This weekend, I found out I have a lot in common with one of the National Football League's brightest young quarterbacks. Let me explain.
Notre Dame perpetually has one of the most highly(over)-rated football teams in nation, but it wasn't a very pretty sight for the Fighting Irish faithful during the first round of this year's NFL Draft when one of their favorite sons was tested like few of us ever are in life.
Although part of me thinks I can relate.
On Saturday, in a span of about four hours - and after two Longhorns (Michael Griffin and Aaron Ross) were taken with the 19th and 20th picks - much-maligned, oft-critiqued quarterback Brady Quinn was finally selected with the 22nd pick of the draft by the team the Dublin, Ohio native grew up watching (Cleveland Browns).
Now for those of you who aren't big football fans, let me give you a little background on why this is important:
1) Notre Dame's coach Charlie Weis has called Quinn the next Tom Brady, the same guy that led his team to three Super Bowl titles in the last five years;
2) Quinn while with his share of flaws was without a doubt a near-finished product and his draft stock was as high as a top-five pick just weeks before the draft;
3) Quinn was not expected to drop below the ninth pick (boneheads of the entire draft - Miami Dolphins);
4) The difference between being a top-five pick in the NFL Draft and the #22 pick is about $25 million;
5) The Cleveland Browns had a chance to draft Quinn, with the third pick, earlier in the draft but passed to select an offensive tackle...Quick: Name an offensive tackle who's led a team to the Super Bowl...exactly.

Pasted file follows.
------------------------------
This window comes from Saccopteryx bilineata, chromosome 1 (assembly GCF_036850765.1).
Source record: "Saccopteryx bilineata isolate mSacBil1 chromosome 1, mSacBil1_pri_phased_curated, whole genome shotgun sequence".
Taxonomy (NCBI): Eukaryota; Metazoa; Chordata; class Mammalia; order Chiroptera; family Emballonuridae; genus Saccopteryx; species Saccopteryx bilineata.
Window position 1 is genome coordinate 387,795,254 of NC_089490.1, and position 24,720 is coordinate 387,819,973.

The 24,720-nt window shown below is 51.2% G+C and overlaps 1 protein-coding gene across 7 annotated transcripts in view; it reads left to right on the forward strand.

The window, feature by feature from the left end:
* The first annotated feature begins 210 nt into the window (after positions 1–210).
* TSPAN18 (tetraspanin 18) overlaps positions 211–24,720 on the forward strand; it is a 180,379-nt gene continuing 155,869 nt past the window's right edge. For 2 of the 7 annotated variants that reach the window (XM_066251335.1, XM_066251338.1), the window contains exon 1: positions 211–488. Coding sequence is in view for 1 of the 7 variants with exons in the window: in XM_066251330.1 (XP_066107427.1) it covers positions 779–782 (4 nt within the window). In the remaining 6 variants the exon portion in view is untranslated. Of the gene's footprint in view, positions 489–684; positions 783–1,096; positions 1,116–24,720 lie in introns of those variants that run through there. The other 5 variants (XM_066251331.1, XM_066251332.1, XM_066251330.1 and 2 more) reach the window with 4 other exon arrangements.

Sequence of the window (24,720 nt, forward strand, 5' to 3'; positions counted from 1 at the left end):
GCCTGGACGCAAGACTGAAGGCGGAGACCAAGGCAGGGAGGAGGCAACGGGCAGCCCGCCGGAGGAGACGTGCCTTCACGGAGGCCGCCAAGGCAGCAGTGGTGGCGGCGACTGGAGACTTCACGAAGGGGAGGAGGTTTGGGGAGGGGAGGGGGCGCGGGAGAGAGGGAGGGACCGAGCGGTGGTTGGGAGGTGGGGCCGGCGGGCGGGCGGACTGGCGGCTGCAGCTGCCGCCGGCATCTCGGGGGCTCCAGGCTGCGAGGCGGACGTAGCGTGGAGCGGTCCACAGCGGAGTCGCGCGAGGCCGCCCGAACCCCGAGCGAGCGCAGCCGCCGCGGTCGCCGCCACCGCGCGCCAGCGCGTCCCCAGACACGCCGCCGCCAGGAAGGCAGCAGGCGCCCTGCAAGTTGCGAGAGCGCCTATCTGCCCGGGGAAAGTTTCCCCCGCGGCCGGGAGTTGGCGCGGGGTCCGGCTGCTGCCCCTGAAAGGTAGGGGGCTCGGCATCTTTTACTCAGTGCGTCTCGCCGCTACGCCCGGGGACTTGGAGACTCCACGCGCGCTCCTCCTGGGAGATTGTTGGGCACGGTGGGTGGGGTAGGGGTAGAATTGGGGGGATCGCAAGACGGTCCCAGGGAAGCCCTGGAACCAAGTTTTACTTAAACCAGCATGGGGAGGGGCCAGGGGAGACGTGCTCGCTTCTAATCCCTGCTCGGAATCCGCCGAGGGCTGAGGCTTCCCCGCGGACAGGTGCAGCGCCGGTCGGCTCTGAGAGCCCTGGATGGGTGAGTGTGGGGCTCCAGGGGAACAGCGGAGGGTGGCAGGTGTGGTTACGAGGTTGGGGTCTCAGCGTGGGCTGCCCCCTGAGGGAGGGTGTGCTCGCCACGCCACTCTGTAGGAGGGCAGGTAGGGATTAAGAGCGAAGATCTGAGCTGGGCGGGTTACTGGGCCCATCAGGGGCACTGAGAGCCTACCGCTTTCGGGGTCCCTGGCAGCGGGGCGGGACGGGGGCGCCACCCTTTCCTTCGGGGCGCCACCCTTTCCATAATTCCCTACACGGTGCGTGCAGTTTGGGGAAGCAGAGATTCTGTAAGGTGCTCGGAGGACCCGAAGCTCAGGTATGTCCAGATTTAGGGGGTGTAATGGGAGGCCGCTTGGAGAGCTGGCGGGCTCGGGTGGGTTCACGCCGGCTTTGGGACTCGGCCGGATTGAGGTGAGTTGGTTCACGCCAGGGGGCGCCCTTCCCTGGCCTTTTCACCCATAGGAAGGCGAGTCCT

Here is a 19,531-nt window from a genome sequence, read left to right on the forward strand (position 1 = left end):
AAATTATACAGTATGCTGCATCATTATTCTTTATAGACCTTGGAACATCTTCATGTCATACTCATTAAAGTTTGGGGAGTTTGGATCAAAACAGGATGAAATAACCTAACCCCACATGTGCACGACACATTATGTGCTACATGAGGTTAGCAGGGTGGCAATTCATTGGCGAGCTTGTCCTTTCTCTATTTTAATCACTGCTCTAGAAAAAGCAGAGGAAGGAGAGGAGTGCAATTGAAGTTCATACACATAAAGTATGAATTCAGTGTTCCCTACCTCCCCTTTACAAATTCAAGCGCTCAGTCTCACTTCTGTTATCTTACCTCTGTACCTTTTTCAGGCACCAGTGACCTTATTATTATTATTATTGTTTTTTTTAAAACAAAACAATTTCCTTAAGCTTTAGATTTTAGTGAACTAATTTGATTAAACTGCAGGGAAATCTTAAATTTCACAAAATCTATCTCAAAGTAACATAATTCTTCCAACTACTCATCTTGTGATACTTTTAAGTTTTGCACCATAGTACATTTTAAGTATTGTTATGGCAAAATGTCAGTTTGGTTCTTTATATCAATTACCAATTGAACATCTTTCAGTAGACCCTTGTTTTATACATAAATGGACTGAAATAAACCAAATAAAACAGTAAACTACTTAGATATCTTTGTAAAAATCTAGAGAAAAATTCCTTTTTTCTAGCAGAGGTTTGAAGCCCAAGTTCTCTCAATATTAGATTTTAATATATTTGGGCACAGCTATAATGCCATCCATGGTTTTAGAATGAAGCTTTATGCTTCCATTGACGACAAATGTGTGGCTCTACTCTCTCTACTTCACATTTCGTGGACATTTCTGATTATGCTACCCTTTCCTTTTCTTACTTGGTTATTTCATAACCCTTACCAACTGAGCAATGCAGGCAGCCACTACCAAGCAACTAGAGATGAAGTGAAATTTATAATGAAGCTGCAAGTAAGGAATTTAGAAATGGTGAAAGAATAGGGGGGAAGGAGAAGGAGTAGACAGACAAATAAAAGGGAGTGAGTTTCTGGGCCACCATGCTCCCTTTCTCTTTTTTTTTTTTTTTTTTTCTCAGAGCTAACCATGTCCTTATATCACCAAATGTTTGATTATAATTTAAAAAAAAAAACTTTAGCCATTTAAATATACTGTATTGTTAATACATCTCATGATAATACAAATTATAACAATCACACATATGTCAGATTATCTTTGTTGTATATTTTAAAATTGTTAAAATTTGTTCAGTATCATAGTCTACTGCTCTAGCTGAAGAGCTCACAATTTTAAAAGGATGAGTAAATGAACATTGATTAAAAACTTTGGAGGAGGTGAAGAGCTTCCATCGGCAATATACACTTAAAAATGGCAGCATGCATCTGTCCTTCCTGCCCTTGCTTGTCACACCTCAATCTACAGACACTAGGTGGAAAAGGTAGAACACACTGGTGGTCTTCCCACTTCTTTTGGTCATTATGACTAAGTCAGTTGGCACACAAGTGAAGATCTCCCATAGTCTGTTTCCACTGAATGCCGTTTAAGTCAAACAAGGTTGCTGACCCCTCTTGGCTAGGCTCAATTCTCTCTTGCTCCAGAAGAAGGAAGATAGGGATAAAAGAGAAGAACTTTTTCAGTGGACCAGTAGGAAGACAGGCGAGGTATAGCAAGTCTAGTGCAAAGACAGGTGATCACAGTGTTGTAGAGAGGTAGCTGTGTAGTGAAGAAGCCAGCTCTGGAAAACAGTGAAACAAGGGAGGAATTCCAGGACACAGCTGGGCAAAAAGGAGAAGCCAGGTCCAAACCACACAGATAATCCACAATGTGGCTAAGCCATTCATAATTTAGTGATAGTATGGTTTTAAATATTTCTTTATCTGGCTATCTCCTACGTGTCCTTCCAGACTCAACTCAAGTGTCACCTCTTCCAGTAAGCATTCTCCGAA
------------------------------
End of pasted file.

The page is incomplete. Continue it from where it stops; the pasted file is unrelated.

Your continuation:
Now, you may be asking, "what does any of this have to do with Joah?" And for the answer, please recall something I'm sure I've said to many of you time and time again.
Luck is when hard work meets opportunity.
The NFL quarterback position is one of the toughest position in all of sports. It's even tougher when you’re coming into the league like Quinn as a rookie from a prestigious (read: contentious) university like Notre Dame (or USC or Texas in football; or Duke in basketball) where the spotlight is hot and the expectations are high.
Similarly, getting a book deal can be one of the toughest things for a young person to do, especially when you're 23 years old and your dad isn't the President (wink wink Jenna) or some Dorm-to-Dot.com tycoon.
Quinn, who was an all-state quarterback in Ohio, earned a scholarship to Notre Dame where he went on to break 36 different records at the position before finishing third in Heisman Trophy voting along with All-American honors.
Now I certainly haven’t piled up any literary awards or broke any writing records, but hard work has garnered me some occasional recognition.
So in some regards, when the Cleveland Browns - who were definitely big fans of Quinn’s unique mix of skills and moxie - passed on the quarterback with the third pick, the scene was all too familiar.
In fact, just over six months ago, I too was passed over by my preferred team, albeit a book publisher, and they too had stated they were enamored with my writing and charisma.
There I was, like Quinn on Saturday, wondering why my hard work as a writer wasn’t being met with an opportunity to share my talents. Where is my luck?